Thursday, December 5, 2013

"Furusato" is the most beloved Japanese folk song. The message is poignant and nostalgic, bringing tears to Japanese eyes whenever it is sung. Over the two and a half years of survivor care in Tohoku, we watched as the song's meaning deepen for the survivors of 3/11. Even though many have come to terms with their lives now, there is still a deep longing to return to what has been lost, ie. family, home, communities, jobs, etc..."Furusato" has become an anthem for the folks in Tohoku. The counselor in me can only be happy as it gives them a chance to grief a little bit every time they sing it.
It was no surprise to learn that a Christian wrote the song. The tune was taken from the inspiration of old hymns. The composer actually intended "Furusato" to be a song about heaven. The words bring to mind the quote of C. S. Lewis, "If I find in myself a desire which no experience in the world can satisfy, the most probable explanation is that I was made for another world."

Saturday, November 23, 2013

I was trying so hard to be happy for Japan with the recent news of their hosting the 2020 Olympics. I want to be happy for them, they have so much saddest recently. But for those of us who were in Tokyo just 2 years 9 months ago, promising that everything will be "safe" for the Olympics seems unreal. The darken subways, the closed airports, sending food to friends in Tokyo, fear of stopping anywhere along the highway near Fukushima, everyday folks scrapping money together to buy radiation detectors and such still haunt us. Japan could use some good news, but with such unsettling news that continues coming out of Fukushima and their nuclear reactor issues, it gives one poise.With so many of my dear friends in Japan, here's hoping this it all works out.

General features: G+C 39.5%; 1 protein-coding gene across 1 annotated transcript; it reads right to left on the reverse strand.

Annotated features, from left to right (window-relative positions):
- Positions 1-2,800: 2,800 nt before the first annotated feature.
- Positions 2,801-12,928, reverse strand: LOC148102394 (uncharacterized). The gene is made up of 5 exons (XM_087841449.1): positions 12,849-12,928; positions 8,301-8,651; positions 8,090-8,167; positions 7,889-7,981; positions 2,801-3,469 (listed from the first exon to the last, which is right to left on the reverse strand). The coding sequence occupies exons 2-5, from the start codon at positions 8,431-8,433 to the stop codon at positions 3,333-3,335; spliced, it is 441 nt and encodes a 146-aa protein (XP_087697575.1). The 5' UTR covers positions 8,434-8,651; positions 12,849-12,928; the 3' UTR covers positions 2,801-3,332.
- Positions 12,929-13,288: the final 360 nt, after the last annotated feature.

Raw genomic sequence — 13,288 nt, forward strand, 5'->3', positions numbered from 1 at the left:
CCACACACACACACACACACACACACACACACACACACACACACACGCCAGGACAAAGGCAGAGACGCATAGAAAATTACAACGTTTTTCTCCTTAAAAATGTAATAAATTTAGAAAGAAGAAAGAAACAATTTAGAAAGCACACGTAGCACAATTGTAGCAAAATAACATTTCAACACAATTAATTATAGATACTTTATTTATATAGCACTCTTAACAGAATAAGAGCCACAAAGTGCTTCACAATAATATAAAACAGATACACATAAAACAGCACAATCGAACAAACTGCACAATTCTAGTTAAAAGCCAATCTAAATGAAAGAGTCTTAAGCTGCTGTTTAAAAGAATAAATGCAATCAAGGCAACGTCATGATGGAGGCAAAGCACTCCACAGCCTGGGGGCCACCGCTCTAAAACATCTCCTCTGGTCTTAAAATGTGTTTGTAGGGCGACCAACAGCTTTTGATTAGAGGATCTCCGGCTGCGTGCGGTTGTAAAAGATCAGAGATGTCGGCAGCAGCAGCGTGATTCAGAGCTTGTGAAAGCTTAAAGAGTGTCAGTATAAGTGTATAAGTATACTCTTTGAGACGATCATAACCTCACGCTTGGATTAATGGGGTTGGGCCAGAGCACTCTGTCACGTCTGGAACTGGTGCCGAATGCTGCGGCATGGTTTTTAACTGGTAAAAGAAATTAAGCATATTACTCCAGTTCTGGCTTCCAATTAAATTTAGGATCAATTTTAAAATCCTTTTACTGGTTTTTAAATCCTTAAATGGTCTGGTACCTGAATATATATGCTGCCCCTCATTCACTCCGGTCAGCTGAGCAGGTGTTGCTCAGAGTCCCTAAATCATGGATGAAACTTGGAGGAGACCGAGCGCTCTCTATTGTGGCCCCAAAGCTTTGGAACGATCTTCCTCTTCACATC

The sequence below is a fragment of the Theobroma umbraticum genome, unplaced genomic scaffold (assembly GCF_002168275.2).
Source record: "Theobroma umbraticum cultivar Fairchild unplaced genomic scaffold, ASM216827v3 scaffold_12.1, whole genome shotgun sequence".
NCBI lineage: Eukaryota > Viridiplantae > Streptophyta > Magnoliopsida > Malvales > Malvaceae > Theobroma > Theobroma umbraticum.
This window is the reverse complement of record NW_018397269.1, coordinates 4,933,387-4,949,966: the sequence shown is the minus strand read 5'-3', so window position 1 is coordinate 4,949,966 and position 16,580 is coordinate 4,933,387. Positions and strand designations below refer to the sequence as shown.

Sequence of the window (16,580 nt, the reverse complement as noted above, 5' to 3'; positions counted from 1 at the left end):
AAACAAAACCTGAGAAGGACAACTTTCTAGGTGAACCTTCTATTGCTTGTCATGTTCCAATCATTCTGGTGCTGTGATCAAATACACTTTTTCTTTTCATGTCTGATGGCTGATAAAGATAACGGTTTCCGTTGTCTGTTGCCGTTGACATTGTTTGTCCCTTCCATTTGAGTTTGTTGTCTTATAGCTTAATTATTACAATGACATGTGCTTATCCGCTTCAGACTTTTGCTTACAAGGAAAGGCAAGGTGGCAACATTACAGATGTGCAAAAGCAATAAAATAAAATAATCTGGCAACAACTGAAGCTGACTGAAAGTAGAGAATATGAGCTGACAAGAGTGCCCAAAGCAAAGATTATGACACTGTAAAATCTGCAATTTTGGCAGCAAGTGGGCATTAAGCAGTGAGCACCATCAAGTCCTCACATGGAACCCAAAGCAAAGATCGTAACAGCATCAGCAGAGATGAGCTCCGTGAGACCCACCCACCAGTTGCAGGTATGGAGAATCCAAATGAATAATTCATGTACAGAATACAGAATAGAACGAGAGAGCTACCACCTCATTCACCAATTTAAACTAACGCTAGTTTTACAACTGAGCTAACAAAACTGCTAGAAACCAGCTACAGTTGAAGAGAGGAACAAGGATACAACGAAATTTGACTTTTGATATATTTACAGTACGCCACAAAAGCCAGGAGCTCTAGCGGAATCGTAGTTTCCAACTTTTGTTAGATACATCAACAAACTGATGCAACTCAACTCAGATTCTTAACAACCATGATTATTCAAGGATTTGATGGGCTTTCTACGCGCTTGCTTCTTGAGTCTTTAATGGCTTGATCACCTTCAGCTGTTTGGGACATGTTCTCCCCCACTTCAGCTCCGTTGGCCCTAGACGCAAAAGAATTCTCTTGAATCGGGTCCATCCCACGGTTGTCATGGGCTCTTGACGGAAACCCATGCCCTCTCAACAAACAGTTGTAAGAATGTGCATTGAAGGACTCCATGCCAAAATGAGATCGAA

A grateful Japan....

Sunday, November 17, 2013

Rikuzentakada, Iwate, Japan
After the tsunami, this tree was the only one left of over 70,000 pine trees in the coastal town of Rikuzentakada. It became a sign of hope for many in the area or the "miracle pine tree" as it was called by the locals. Unfortunately, salt water caused it to eventually die. But this fall, the town preserved it and put it back in place. This inspiring symbol will be at the center of a soon to be developed memorial park.

Thursday, November 14, 2013

It was fun to watch a video of the Crown Prince and Princess of Japan visiting a temporary housing unit in the city of Kamaishi, where we spent so much of our time. What a moving experience for these survivors.

Tuesday, November 12, 2013

Challenging to visit Harlem, New York for the first time at night via subway, but reconnecting with the EPL team, former volunteers to Tono base, made it worth the trip. Akie made wonderful "oden" and the fellowship and sharing was encouraging. Always great to reunite with those who have a heart for the survivors who are still recovering northern Japan.
Oden, a favorite Japanese food.

Sunday, November 10, 2013

On the lighter side, this article on Japan caught my attention. Though I'm not sure if the last item would make my top ten things Japanese do right, the rest would get my whole hearted agreement, especially the service in Japan. I also need to weight in on the mention of recycling. Yes, the Japanese do recycling great, but as one person who has more then once been "grilled" over what exactly was in my garage bag, I feel it wouldn't hurt them to be a little less awesome with recycling.
Things Japanese are Awesome at...

Thursday, November 7, 2013

Even as recent as the end of October, 2013, earthquakes and tsunami warnings continue in northern Japan. It's hard to be separated from so many dear folks, most of whom are still living in temporary housing units.